Be willing to provide support to your translation provider and resist the in-house urge.
Fort Worth, Texas (PRWEB) April 03, 2014
Our society is changing. Digital Age values have tweaked some of the definitions associated with “predictable” terms.
“Accuracy” is a good example. Before, we might have defined “accuracy” as “a thorough process including quality assurance, fact checking and overall correctness.”
The modern day definition of accuracy might come with a contextual caveat, though—“a thorough process including quality assurance, fact checking and overall correctness as time allows.”
In journalism, this digital age change is often referred to as the dilemma between accuracy and immediacy—is it more important to inform the public right away and risk inaccuracy, or take more time to provide an accurate product?
Clients, especially in the area of life sciences, often inquire about accuracy assurance. “OK, we’ve received our translation and it looks great, but how do we ensure that it is accurate?” they ask.
Here are six ways to ensure that the translations you receive are not only delivered in a quality, timely manner, but also with accurate meaning.
1. Know who you hired. You can avoid the retroactivity and second guessing that may come after delivery if you have conducted a thorough language service provider selection process before you even have anything translated.
2. Be willing to provide support. There will be fewer issues with terminology if you either provide your translation service with previously translated materials (the quality of which you like) or request that a glossary is prepared and approved before translation begins. Appoint someone in your organization who will be available to consult with the translators, explain a term or the ins- and outs- of a process.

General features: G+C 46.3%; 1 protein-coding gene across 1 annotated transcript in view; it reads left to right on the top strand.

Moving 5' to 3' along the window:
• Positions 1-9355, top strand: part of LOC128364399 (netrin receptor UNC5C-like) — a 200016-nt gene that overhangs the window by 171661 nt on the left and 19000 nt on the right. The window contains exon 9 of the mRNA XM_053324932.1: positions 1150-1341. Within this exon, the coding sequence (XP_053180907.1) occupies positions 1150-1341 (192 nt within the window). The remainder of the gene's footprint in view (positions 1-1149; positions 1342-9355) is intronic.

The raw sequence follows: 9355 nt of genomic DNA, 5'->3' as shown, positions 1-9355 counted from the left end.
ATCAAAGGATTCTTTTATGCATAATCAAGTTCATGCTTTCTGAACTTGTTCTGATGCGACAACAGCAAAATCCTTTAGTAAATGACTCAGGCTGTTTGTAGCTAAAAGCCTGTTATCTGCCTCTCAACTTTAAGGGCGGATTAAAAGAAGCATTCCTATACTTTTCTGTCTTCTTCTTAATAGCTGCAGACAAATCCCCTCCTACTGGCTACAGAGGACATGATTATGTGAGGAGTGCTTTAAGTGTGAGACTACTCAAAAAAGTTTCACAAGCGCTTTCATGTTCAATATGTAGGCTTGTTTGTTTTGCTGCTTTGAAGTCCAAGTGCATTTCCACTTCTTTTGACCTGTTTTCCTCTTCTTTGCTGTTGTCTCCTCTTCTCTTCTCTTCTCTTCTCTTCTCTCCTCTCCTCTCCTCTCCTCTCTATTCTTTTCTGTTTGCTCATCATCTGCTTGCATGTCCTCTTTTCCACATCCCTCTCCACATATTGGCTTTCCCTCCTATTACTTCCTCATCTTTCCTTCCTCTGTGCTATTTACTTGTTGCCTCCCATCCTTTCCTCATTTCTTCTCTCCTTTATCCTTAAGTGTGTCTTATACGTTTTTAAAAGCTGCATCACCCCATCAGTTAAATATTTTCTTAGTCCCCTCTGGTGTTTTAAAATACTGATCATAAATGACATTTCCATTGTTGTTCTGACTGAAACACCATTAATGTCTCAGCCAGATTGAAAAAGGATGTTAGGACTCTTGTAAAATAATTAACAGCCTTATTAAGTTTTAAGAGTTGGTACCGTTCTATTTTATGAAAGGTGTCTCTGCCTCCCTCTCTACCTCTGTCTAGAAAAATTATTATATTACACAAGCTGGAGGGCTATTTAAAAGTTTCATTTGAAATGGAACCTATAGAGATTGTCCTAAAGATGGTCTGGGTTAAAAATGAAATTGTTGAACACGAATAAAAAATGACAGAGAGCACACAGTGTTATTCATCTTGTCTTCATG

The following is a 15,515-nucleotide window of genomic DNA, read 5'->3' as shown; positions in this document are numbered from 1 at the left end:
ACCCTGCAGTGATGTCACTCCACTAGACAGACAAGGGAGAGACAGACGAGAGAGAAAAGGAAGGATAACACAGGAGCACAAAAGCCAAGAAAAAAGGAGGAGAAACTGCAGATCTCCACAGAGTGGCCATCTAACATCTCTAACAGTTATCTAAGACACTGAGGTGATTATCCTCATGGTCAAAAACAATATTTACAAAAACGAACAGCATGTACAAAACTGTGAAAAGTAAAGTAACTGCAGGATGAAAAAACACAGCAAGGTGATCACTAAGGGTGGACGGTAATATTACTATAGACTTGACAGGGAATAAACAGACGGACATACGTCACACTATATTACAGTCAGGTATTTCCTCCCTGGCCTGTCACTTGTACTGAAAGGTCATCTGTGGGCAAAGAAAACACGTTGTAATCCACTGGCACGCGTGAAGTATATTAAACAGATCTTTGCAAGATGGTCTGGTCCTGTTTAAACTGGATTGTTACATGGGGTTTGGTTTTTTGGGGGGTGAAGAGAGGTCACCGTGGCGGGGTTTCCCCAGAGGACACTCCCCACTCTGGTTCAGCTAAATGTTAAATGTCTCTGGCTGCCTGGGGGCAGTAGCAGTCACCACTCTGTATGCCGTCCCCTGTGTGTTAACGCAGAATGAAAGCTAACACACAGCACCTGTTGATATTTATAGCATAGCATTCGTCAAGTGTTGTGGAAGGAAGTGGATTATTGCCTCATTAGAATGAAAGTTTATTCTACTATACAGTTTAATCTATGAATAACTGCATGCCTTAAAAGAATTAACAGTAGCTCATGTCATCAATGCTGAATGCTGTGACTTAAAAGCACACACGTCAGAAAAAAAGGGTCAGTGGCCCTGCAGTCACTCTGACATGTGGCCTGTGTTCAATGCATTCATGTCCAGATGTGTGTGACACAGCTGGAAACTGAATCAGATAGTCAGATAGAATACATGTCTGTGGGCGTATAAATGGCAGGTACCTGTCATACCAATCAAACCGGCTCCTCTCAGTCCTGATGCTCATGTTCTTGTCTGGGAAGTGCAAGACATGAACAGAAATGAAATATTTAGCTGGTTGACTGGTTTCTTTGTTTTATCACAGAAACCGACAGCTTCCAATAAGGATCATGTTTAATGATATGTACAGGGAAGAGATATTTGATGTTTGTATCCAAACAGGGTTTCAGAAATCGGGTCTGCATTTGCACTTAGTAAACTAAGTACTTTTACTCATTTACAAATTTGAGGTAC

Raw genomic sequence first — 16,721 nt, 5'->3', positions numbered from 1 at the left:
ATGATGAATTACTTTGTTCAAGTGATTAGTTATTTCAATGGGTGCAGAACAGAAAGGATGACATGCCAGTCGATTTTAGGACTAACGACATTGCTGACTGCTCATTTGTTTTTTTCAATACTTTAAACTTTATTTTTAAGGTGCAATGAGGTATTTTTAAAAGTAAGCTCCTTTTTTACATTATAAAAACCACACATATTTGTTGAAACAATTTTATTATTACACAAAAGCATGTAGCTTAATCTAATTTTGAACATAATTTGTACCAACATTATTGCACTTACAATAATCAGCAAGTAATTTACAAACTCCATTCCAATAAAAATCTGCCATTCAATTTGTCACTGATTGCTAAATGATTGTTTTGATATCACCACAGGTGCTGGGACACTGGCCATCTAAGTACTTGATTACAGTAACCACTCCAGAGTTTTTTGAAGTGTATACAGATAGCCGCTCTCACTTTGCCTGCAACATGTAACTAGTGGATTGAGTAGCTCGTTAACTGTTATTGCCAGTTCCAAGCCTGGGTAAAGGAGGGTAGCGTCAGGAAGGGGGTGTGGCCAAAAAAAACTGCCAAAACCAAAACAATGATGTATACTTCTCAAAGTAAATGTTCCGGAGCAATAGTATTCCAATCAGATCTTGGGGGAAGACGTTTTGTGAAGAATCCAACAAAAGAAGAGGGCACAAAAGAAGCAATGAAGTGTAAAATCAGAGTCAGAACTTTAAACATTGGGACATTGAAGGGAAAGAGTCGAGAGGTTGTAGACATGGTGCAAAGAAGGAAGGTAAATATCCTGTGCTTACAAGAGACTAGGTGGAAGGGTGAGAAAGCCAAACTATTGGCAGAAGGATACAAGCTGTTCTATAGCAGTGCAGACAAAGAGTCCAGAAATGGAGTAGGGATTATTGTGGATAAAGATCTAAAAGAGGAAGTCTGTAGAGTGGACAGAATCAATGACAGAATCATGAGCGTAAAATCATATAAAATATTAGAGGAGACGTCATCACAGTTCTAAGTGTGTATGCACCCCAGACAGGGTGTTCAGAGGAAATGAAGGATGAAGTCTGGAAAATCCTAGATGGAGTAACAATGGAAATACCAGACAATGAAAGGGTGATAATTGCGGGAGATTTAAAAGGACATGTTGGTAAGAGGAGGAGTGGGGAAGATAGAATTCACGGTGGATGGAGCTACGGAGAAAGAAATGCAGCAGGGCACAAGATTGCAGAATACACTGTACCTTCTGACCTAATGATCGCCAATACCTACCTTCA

3. Resist the in-house urge. Be wary of translations or linguistic reviews completed by bilingual in-house personnel or distributors. Non-linguists will want to be making preferential changes without linguistic substantiation. "It just sounds better this way," they will say. If you want full control over linguistic review, consider a third party provider whose sole objective will be occasional quality-checking. Also, if you are worried that the translation is not culturally- or contextually-accurate, you might want to inquire with your translation provider about adding an in-country reviewer to the translation process.
4. If you must do in-house review, please use guidelines. If you just read number three and realized that you’re already using an in-house or distributor accuracy check, that’s fine. In order to ensure that said process is actually productive, however, we suggest you request guidelines for effective in-house review from your translation provider.
5. Back-translation as a verification tool. Many users of translation services still verify translation using back-translation. It is usually the case in case of products subject to compliance verification or certification (FDA, IRB, etc.). Your translation provider should know how to ensure the independence and objectivity of such process. Alternately, you might request assistance of a third-party service.
6. Value accuracy. If you’re reading this, chances are you already think accuracy is important. When we suggest that you “value” accuracy, we are really saying, “do not buy into the idea that you have to sacrifice accuracy for immediacy.” The two are not mutually exclusive; actually, they can be partners, depending on the definition of immediacy. If by “immediacy,” one means “ a matter of hours,” there is a chance that accuracy could suffer. If “immediacy” means “a couple days,” accuracy will likely thrive, especially when prioritized. Work with your translation provider on scheduling.
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